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Proportional reasoning ( Educational Practices Series 30 )

Introduction

The middle school math curriculum (grades 5 to 8) contains many important mathematical notions. Still, proportionality can be considered among the most important ones. Mathematics educators suggest that the ability to reason proportionally deserves whatever time and effort that educators and students must invest to assure its development.

Proportionality is the capstone of elementary arithmetic, number, and measurement concepts, and at the same time one of the most elementary understandings one needs for more advanced mathematics. Understanding proportionality is not only essential for comprehending higher level mathematics such as geometrical similarity or probability, itis also most useful for everyday life.

The development of proportional reasoning is a complex process that progresses gradually over many years. However, despite the attention teachers pay to this area in the curriculum, students continue to experience many difficulties with it. In this research guide, we will address some of the most important difficulties and the ways to deal with them.

Proportional reasoning is situated in the multiplicative field. Two measure spaces are involved that are modelled by a linear function; i.e., a function of the form f(x) = ax. Consider the following example: When she makes strawberry jam, my grandmother uses 3.5 kg of sugar for 5 kg of strawberries. How much sugar does she need for 8 kg of strawberries? This example can be schematically represented as follows:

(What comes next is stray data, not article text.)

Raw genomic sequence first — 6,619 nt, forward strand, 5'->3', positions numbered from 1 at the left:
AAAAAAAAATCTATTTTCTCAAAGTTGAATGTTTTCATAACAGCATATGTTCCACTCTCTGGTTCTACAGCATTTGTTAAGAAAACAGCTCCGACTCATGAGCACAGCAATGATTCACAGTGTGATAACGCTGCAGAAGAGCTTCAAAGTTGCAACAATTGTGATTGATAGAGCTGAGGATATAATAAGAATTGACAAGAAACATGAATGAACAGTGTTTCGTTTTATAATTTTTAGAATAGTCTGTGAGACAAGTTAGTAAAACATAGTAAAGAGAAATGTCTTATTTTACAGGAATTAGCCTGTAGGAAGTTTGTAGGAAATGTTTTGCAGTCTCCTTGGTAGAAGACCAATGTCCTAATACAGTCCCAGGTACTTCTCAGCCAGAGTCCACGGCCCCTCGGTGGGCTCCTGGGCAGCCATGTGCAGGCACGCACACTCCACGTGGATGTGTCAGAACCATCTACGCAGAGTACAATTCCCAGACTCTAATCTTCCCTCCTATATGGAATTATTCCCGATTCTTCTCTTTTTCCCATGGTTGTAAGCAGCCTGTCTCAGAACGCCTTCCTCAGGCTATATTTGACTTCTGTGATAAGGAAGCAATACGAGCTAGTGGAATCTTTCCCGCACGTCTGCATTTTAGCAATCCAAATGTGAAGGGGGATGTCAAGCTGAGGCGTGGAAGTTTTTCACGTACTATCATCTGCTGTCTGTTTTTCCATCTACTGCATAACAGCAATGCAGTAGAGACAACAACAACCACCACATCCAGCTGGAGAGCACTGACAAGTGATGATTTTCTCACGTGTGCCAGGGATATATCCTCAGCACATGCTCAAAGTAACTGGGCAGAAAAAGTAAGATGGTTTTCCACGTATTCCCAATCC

M1          M2
   a             b
   c             x

with the values a (5) and c (8) belonging to a first measure space M1 (strawberry weights), and b (3.5) and x (unknown) belonging to a second measure space M2 (sugar weights).

Proportional reasoning refers to the ability to understand, construct, and use the multiplicative relationship between the two co-varying measure spaces (which is called “functional reasoning”; see below) or within the measure spaces (called “scalar reasoning”; see below). This typically implies the multiplication and division operations, but, as will become clear throughout this guide, students can also fruitfully apply addition and subtraction to express and handle multiplicative relations.

The closely related term “multiplicative reasoning” is often used to refer to the less advanced types of reasoning required to solve simple, one-step multiplication and division problems, such as: Richard buys 4 cookies priced at 15 cents each. How much does he have to pay? Such problems are simple cases of proportional situations, as one of the four terms involved is equal to one, allowing one to solve the problem by a single multiplication.

Researchers generally distinguish two major types of proportional problems: missing value, and ratio comparison. We can consider the strawberry jam problem (given above) a missing-value problem in the sense that three of the four values in the proportion are given and the fourth one has to be calculated. One can turn it into a ratio comparison problem by changing it to: Yesterday, my grandmother made strawberry jam using 3.5 kg of sugar for 5 kg of strawberries. Today, she used 6.5 kg of sugar for 8 kg of strawberries. Which jam tasted sweeter?

In this research-based practice guide, we focus on missing-value problems, as these have received most attention in research. However, one could easily transfer most of the findings and educational implications to ratio comparison problems.

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